Calendar An icon of a desk calendar. Cancel An icon of a circle with a diagonal line across. Caret An icon of a block arrow pointing to the right. Email An icon of a paper envelope. Facebook An icon of the Facebook "f" mark. Google An icon of the Google "G" mark. Linked In An icon of the Linked In "in" mark. Logout An icon representing logout. Profile An icon that resembles human head and shoulders. Telephone An icon of a traditional telephone receiver. Tick An icon of a tick mark. Is Public An icon of a human eye and eyelashes. Is Not Public An icon of a human eye and eyelashes with a diagonal line through it. Pause Icon A two-lined pause icon for stopping interactions. Quote Mark A opening quote mark. Quote Mark A closing quote mark. Arrow An icon of an arrow. Folder An icon of a paper folder. Breaking An icon of an exclamation mark on a circular background. Camera An icon of a digital camera. Caret An icon of a caret arrow. Clock An icon of a clock face. Close An icon of the an X shape. Close Icon An icon used to represent where to interact to collapse or dismiss a component Comment An icon of a speech bubble. Comments An icon of a speech bubble, denoting user comments. Ellipsis An icon of 3 horizontal dots. Envelope An icon of a paper envelope. Facebook An icon of a facebook f logo. Camera An icon of a digital camera. Home An icon of a house. Instagram An icon of the Instagram logo. LinkedIn An icon of the LinkedIn logo. Magnifying Glass An icon of a magnifying glass. Search Icon A magnifying glass icon that is used to represent the function of searching. Menu An icon of 3 horizontal lines. Hamburger Menu Icon An icon used to represent a collapsed menu. Next An icon of an arrow pointing to the right. Notice An explanation mark centred inside a circle. Previous An icon of an arrow pointing to the left. Rating An icon of a star. Tag An icon of a tag. Twitter An icon of the Twitter logo. Video Camera An icon of a video camera shape. Speech Bubble Icon A icon displaying a speech bubble WhatsApp An icon of the WhatsApp logo. Information An icon of an information logo. Plus A mathematical 'plus' symbol. Duration An icon indicating Time. Success Tick An icon of a green tick. Success Tick Timeout An icon of a greyed out success tick. Loading Spinner An icon of a loading spinner.

Volcanic Cash: Blind trekkers show they’re losing their sight but not their bottle

Post Thumbnail

A group of blind and partially-sighted trekkers has defied the odds by completing a world-famous route in Iceland to raise cash for research.

Joe Churcher, who lives in Newtonhill, was part of the challenging expedition by people losing their vision to retinitis pigmentosa.

The inherited condition – which also affects Aberdeen’s paralympic champion cyclist Neil Fachie – kills off cells in the retina, leading to severe tunnel vision, night blindness and often the loss of useful sight.

Seasoned guides were nervous about getting the 15-strong group – which included sighted friends and family – through the famous 34 mile Laugavegur trail across the country’s southern interior.

The route through jagged hills, ash deserts, snow fields and fast-flowing glacial rivers is described as “an adventure only for the bravest hikers” but the team proved they were losing their sight, not their bottle.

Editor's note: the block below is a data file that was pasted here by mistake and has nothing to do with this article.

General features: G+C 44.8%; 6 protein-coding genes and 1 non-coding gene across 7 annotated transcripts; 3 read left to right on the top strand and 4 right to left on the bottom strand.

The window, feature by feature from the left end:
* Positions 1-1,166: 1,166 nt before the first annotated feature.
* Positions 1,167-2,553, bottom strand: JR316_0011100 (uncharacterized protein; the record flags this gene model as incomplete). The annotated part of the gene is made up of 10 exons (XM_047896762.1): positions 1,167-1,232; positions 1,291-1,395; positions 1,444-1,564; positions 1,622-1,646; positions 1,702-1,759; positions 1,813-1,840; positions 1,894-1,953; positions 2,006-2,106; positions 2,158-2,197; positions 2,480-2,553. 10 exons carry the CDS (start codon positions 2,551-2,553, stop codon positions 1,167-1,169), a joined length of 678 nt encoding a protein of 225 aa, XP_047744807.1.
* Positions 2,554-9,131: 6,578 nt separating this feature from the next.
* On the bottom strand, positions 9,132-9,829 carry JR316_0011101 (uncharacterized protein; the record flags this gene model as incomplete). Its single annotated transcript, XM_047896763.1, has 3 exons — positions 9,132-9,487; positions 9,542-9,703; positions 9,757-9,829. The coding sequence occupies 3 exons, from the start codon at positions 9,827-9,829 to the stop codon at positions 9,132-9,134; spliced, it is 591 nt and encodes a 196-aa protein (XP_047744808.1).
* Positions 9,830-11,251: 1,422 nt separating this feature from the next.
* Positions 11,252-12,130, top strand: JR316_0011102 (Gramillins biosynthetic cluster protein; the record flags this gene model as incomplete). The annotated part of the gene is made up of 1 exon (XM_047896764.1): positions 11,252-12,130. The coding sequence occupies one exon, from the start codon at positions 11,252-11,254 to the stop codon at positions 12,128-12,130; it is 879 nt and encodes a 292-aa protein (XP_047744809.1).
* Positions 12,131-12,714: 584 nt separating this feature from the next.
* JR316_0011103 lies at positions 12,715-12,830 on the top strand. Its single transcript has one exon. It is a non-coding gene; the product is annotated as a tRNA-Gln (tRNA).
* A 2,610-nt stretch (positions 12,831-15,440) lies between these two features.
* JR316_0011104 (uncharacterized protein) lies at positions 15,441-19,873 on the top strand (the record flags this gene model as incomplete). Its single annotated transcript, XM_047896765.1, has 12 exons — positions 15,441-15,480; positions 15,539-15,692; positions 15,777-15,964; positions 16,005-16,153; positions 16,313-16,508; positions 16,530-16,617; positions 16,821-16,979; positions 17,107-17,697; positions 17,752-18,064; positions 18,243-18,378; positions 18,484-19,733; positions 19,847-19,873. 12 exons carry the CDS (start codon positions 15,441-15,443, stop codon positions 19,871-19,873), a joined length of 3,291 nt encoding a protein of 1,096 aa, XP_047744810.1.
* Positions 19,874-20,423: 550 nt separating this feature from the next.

After five days, Mr Churcher and his fellow walkers not only reached the end in on piece and with a smile on their faces but even fitted in an extra hill on the way to find the bus back to Reykjavik.

Mr Churcher, who works as a reporter for the Press and Journal, is a veteran of numerous challenges for RP Fighting Blindness – which funds research into a treatment or cure and provides support services.

He said the group was powered on by the knowledge that every difficult step meant another few pounds towards ensuring future generations might not face similar challenges from failing sight.

“I am lucky still to have enough central vision left to appreciate the magnificence of the Icelandic scenery – though not enough to see the huge rock right in my path that made a mess of my shins,” Mr Churcher said.

“All of us trekkers would agree though that such scrapes are a small price to pay for raising awareness of the condition and the cash to find a cure.

“Recent advances by dozens of brilliant scientists have been encouraging but the closer we get to a breakthrough, the more important it becomes to raise the money to sustain their research.”

Brian Jackson, the mountain guide who led the trek and who runs Expedition Wise, admitted he had been “excited and nervous” when first approached by the charity but overwhelmed by the spirit of the group.

“The trek involves wild camping and quite a lot of fairly technical terrain to walk over including river crossings, awkward lava fields and a hand over hand descent on a rope to a bridge over a gorge,” he said.

“However, I needn’t have worried as the group worked spectacularly well as a team overcoming all the obstacles and actually walking faster than any other group I had led on this trek.

“We met several other trekkers who found it hard to believe that the vast majority of our group were partially sighted or blind.

“I was constantly amazed by the group as a whole and privileged to meet every single one of them.”

To help the team meet their sponsorship target, visit www.justgiving.com/volcaniccash

Already a subscriber? Sign in

[[title]]

[[text]]